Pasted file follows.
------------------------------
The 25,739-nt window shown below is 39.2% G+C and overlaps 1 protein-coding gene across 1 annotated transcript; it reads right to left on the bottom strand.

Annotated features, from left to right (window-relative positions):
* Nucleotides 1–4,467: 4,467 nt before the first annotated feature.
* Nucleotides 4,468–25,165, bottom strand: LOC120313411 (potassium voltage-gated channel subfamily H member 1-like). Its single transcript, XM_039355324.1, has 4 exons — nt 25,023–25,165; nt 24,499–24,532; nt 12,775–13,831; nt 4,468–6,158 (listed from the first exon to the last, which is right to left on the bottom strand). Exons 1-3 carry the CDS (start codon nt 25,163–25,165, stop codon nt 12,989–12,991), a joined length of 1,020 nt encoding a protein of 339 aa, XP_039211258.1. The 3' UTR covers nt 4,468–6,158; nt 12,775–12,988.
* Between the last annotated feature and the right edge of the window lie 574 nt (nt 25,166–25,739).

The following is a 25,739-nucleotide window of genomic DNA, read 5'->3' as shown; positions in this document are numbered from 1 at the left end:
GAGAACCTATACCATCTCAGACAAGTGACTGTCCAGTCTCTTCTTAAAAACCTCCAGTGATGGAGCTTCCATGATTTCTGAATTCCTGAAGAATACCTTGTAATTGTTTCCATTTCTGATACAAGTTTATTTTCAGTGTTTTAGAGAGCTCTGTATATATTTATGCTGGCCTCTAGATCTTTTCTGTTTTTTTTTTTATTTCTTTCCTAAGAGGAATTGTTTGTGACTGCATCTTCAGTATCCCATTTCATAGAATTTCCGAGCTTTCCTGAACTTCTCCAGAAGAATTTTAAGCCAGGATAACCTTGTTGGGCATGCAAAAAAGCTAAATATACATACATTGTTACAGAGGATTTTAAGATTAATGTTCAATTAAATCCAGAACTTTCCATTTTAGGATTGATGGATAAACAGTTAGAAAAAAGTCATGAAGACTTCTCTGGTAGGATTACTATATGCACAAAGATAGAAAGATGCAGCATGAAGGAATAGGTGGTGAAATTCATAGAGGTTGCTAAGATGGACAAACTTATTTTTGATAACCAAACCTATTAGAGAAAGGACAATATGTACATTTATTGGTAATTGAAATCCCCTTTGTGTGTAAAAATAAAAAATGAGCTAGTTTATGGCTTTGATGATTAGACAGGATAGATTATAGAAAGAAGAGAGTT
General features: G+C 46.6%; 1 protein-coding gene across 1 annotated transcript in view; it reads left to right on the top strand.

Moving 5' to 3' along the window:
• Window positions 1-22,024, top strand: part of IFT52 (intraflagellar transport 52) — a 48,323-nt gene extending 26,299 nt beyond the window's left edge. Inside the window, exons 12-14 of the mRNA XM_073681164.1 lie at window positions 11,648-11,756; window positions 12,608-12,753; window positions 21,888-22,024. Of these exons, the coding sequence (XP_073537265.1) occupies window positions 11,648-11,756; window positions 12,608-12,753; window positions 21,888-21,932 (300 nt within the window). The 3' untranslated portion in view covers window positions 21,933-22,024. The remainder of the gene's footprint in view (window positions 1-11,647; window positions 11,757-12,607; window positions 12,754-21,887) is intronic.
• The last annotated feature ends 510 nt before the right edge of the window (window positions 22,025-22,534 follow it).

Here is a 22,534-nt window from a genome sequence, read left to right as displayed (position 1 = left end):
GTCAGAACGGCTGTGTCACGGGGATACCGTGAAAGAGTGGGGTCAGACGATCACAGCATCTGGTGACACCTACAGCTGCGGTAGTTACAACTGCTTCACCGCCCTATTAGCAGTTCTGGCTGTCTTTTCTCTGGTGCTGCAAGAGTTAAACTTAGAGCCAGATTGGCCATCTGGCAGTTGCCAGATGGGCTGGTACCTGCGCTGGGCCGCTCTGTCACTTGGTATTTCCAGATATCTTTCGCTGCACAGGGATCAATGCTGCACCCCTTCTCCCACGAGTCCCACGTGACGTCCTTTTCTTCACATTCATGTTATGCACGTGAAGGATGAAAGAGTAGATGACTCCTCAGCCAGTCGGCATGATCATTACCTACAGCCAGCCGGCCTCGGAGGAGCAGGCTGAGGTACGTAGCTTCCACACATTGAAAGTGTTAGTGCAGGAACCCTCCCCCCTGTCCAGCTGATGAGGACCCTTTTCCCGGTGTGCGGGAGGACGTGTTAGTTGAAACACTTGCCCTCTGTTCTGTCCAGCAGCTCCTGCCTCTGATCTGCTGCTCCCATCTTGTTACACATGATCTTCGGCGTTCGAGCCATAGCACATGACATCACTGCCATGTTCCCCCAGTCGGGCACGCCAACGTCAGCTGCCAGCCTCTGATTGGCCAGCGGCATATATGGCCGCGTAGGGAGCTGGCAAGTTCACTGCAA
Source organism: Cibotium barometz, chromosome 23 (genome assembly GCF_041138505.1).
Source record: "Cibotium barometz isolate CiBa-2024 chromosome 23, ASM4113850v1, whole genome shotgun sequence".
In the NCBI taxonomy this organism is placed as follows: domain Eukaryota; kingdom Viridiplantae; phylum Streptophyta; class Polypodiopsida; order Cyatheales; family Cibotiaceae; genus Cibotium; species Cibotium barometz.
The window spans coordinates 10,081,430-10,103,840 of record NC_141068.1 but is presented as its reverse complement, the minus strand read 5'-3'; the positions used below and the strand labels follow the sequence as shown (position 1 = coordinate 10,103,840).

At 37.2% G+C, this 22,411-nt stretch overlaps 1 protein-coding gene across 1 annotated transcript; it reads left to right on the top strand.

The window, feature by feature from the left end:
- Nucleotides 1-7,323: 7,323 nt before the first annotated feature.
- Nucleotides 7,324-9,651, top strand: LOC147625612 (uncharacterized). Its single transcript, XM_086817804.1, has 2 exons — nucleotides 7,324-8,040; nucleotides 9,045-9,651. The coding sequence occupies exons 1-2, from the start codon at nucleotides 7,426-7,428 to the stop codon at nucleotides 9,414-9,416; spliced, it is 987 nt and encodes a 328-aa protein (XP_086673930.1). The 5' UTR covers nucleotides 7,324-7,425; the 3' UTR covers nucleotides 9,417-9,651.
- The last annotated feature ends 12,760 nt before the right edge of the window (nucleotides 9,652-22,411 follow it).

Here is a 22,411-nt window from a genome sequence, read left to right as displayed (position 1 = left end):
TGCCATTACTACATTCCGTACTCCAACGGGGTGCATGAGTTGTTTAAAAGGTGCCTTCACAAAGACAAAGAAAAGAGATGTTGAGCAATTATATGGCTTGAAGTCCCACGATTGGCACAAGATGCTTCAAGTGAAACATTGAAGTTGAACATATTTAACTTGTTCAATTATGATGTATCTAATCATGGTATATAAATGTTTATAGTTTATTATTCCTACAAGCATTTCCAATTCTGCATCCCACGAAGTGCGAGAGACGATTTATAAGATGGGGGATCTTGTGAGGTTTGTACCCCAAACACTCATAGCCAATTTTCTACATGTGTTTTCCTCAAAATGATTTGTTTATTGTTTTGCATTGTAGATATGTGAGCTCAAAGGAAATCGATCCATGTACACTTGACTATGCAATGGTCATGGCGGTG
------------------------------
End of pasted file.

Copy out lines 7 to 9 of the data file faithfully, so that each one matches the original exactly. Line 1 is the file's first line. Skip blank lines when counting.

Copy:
GAGAACCTATACCATCTCAGACAAGTGACTGTCCAGTCTCTTCTTAAAAACCTCCAGTGATGGAGCTTCCATGATTTCTGAATTCCTGAAGAATACCTTGTAATTGTTTCCATTTCTGATACAAGTTTATTTTCAGTGTTTTAGAGAGCTCTGTATATATTTATGCTGGCCTCTAGATCTTTTCTGTTTTTTTTTTTATTTCTTTCCTAAGAGGAATTGTTTGTGACTGCATCTTCAGTATCCCATTTCATAGAATTTCCGAGCTTTCCTGAACTTCTCCAGAAGAATTTTAAGCCAGGATAACCTTGTTGGGCATGCAAAAAAGCTAAATATACATACATTGTTACAGAGGATTTTAAGATTAATGTTCAATTAAATCCAGAACTTTCCATTTTAGGATTGATGGATAAACAGTTAGAAAAAAGTCATGAAGACTTCTCTGGTAGGATTACTATATGCACAAAGATAGAAAGATGCAGCATGAAGGAATAGGTGGTGAAATTCATAGAGGTTGCTAAGATGGACAAACTTATTTTTGATAACCAAACCTATTAGAGAAAGGACAATATGTACATTTATTGGTAATTGAAATCCCCTTTGTGTGTAAAAATAAAAAATGAGCTAGTTTATGGCTTTGATGATTAGACAGGATAGATTATAGAAAGAAGAGAGTT
General features: G+C 46.6%; 1 protein-coding gene across 1 annotated transcript in view; it reads left to right on the top strand.

Moving 5' to 3' along the window: